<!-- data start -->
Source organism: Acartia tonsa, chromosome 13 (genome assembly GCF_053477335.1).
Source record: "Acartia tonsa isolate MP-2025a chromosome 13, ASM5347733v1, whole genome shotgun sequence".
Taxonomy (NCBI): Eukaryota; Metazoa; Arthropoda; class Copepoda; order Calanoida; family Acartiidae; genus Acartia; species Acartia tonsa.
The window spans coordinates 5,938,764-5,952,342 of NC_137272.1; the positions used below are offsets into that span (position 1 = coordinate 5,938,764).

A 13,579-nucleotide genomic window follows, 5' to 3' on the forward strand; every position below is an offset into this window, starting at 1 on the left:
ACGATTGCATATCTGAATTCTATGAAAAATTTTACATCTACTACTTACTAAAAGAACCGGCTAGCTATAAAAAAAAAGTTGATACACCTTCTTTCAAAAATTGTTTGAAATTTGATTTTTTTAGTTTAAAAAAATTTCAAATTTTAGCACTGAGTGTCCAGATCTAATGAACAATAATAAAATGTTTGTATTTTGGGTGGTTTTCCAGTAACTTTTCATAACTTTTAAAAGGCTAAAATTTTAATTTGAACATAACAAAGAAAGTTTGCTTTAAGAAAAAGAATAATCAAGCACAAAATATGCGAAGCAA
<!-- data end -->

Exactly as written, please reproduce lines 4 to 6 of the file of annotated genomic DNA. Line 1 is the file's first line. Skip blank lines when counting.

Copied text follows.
The window spans coordinates 5,938,764-5,952,342 of NC_137272.1; the positions used below are offsets into that span (position 1 = coordinate 5,938,764).

A 13,579-nucleotide genomic window follows, 5' to 3' on the forward strand; every position below is an offset into this window, starting at 1 on the left:
ACGATTGCATATCTGAATTCTATGAAAAATTTTACATCTACTACTTACTAAAAGAACCGGCTAGCTATAAAAAAAAAGTTGATACACCTTCTTTCAAAAATTGTTTGAAATTTGATTTTTTTAGTTTAAAAAAATTTCAAATTTTAGCACTGAGTGTCCAGATCTAATGAACAATAATAAAATGTTTGTATTTTGGGTGGTTTTCCAGTAACTTTTCATAACTTTTAAAAGGCTAAAATTTTAATTTGAACATAACAAAGAAAGTTTGCTTTAAGAAAAAGAATAATCAAGCACAAAATATGCGAAGCAA